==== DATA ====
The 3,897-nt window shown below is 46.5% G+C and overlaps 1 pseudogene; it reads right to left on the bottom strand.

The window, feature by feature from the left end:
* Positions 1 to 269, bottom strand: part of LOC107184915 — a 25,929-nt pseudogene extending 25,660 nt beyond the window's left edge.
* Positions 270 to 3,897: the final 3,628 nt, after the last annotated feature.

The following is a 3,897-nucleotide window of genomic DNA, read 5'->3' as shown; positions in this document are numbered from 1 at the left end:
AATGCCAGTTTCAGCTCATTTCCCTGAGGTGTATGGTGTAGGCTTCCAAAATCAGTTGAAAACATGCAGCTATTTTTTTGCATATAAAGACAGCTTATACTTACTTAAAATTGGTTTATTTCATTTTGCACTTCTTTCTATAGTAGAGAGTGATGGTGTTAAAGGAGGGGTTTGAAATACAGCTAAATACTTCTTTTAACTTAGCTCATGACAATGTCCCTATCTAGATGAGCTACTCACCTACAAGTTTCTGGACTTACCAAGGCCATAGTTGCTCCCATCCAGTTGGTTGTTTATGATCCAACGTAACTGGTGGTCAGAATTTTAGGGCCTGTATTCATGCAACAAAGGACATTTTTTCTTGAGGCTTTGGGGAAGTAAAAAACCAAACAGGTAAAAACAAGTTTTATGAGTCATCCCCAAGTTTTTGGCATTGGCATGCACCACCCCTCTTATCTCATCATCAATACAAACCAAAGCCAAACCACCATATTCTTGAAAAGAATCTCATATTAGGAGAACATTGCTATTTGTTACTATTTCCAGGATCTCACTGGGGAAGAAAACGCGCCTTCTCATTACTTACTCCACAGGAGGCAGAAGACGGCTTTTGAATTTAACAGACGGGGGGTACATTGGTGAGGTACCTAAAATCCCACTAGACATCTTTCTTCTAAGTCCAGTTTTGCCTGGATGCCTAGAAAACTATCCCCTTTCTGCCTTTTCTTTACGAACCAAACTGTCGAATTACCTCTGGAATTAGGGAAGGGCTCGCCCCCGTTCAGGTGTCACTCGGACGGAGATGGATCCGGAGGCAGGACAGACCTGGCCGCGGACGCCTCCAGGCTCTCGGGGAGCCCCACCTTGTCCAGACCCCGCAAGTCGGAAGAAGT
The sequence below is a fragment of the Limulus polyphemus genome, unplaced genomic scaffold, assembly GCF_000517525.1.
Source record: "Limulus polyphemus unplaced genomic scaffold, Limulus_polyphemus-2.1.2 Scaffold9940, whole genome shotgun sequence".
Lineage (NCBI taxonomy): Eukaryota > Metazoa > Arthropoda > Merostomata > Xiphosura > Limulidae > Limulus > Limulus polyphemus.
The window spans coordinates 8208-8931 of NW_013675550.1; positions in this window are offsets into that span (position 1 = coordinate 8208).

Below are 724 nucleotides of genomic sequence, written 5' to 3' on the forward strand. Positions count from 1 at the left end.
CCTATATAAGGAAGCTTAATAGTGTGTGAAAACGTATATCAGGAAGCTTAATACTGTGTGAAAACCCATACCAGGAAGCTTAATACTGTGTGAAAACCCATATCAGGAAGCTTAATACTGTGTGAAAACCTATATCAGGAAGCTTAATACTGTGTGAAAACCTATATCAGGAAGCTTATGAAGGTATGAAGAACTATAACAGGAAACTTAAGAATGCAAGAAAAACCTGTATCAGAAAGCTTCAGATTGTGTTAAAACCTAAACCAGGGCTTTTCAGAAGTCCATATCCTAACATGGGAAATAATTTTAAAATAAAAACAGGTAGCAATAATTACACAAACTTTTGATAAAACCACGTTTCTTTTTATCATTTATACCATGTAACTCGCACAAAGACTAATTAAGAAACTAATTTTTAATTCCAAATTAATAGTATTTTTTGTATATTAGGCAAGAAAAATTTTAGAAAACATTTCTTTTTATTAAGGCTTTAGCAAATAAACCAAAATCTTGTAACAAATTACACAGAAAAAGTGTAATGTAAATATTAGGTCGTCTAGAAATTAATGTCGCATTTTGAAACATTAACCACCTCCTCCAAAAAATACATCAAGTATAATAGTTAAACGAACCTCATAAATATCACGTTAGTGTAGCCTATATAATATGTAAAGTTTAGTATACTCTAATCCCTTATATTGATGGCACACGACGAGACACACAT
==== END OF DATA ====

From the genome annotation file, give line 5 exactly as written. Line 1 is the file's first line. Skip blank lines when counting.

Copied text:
The following is a 3,897-nucleotide window of genomic DNA, read 5'->3' as shown; positions in this document are numbered from 1 at the left end: